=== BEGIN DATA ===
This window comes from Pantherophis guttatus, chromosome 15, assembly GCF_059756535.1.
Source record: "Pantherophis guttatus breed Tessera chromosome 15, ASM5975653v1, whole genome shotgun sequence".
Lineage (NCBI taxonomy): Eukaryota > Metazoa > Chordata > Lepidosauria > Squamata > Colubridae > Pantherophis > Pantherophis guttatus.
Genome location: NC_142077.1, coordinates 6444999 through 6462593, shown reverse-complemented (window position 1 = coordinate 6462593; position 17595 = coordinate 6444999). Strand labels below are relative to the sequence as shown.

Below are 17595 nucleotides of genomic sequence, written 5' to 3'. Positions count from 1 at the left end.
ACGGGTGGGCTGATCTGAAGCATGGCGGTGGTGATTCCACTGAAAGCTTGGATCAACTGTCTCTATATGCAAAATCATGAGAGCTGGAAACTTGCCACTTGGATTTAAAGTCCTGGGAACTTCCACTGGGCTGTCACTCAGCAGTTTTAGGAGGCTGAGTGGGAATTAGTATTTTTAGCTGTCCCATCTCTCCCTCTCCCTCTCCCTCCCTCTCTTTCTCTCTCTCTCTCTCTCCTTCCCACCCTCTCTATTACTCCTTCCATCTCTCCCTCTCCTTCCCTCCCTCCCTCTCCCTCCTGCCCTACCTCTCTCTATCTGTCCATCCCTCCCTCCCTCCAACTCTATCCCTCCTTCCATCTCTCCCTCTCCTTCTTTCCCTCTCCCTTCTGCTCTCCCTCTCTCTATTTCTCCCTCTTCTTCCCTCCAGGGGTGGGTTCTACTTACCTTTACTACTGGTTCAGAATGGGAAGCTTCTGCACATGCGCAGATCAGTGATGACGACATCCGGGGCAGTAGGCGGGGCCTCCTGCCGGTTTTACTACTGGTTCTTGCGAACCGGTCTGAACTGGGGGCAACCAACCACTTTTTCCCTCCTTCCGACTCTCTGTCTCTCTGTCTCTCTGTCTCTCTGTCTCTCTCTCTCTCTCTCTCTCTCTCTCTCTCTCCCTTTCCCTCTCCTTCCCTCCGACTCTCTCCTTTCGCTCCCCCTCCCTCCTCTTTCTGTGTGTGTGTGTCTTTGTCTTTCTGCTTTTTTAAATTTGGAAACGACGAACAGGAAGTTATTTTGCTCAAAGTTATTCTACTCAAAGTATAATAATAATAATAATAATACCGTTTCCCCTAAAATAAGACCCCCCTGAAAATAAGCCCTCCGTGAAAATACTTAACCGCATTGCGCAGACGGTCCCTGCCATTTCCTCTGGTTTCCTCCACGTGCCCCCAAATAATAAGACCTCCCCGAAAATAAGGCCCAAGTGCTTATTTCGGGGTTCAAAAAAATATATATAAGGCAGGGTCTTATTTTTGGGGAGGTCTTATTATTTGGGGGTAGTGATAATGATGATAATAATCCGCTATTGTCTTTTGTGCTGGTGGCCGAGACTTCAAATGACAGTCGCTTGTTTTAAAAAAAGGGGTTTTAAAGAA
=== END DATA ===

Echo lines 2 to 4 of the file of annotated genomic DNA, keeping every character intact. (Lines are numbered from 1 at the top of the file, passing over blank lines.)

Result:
Source record: "Pantherophis guttatus breed Tessera chromosome 15, ASM5975653v1, whole genome shotgun sequence".
Lineage (NCBI taxonomy): Eukaryota > Metazoa > Chordata > Lepidosauria > Squamata > Colubridae > Pantherophis > Pantherophis guttatus.
Genome location: NC_142077.1, coordinates 6444999 through 6462593, shown reverse-complemented (window position 1 = coordinate 6462593; position 17595 = coordinate 6444999). Strand labels below are relative to the sequence as shown.